“As of May 14 my claim was filed in the UK Intellectual Property Court and as of July 12, with the help of our lawyers, we were able to successfully reach a settlement that makes us both happy,” she wrote.
“Many artists experience this type of issue, and it seems rare to actually get it resolved in such a mutually satisfactory way. Moving on from our past differences, I credit Rixo for ultimately choosing to address this matter appropriately and constructively.”
She thanked her lawyers—Rob Jacob and Alice Edwards of Stephenson Harwood law firm in the UK and Amanda Santos Meer of Meer Meer & Meer in the Philippines—for their support.
In its statement on its website, Rixo gave credit to Feanne’s designs and promoted her website and social media accounts. It acknowledged too that it did not obtain permission to use her design for its products.
“Rixo regrets that a dispute arose between Rixo and Feanne in relation to Feanne’s Designs and Rixo’s ‘Moonlit Sky’ and ‘Oriental’ prints. Rixo acknowledges that some of Feanne’s Designs were incorporated in Rixo’s ‘Moonlit Sky’ and ‘Oriental’ prints without her consent,” the statement said.
“The parties feel that the resolution reached represents a favorable outcome for all involved and wish to emphasize their continued passion to embrace creative design and style,” it added. “In fact, with this passion in mind, Rixo and Feanne now intend to enter into a collaborative project that looks to celebrate creativity and empowering design.”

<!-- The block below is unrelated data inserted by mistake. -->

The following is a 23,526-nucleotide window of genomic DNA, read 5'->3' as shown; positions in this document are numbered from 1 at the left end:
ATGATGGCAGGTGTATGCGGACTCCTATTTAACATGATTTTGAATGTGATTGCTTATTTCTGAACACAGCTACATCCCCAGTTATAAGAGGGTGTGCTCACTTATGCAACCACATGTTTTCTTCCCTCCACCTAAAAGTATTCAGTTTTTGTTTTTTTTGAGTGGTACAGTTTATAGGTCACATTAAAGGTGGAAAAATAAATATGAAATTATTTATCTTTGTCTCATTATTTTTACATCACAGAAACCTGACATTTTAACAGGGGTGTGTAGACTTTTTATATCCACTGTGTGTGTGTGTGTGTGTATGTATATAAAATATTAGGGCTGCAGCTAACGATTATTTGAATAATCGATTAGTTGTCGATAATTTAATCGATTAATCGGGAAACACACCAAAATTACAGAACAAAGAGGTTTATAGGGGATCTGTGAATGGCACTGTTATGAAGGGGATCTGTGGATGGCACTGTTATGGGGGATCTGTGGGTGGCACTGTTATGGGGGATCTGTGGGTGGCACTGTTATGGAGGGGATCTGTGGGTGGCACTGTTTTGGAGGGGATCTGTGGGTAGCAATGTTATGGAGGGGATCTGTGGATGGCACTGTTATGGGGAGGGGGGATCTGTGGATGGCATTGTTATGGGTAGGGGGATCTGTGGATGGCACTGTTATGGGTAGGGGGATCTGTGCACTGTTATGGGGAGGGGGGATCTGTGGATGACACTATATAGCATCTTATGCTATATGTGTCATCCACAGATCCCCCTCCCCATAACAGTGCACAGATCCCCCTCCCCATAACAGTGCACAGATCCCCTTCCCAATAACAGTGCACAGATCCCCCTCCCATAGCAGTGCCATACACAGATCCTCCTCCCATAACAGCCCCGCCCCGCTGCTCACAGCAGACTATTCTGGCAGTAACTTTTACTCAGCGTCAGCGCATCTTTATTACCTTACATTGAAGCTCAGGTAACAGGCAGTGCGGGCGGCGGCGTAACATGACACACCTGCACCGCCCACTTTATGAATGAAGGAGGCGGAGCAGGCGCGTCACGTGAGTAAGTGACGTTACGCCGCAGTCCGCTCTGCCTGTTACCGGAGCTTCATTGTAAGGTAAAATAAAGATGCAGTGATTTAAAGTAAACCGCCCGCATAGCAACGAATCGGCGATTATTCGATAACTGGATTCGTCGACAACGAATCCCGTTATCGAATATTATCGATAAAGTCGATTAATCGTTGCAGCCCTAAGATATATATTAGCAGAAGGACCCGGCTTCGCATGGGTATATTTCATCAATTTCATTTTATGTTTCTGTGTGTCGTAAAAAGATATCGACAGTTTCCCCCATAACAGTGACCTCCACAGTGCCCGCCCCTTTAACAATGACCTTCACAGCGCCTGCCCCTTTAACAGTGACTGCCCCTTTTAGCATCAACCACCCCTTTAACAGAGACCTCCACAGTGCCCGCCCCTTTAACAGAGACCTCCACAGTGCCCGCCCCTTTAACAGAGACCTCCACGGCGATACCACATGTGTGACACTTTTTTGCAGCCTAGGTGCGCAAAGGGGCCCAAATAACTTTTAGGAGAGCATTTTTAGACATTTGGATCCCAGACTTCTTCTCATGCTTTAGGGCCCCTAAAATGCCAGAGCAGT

Feanne brought attention on Facebook to her copyright battle in April. She pointed out that her designs were incorporated in fabric prints used by Rixo for their clothes sold from 2016 to 2018. Her artwork “Star, Moon, Cloud, Sky Drawings” was published in a licensing platform in 2014. Rixo was launched in 2015.
She and her lawyer contacted Rixo in December 2018 about the matter. In January, Rixo’s legal team replied that their prints were “independently designed” and called her allegation “spurious.”
Feanne requested Rixo to cease the use and sale of the designs, as well as to pay damages, issue a public apology and pay her legal costs.
She told INQUIRER.net in April, “Typically it’s a bigger brand that exploits the work of an independent artist. These big brands feel insulated from consequences by their privilege and resources.”
After making her Facebook post, she received media coverage and support from lawyers, artists and strangers from around the world. /ra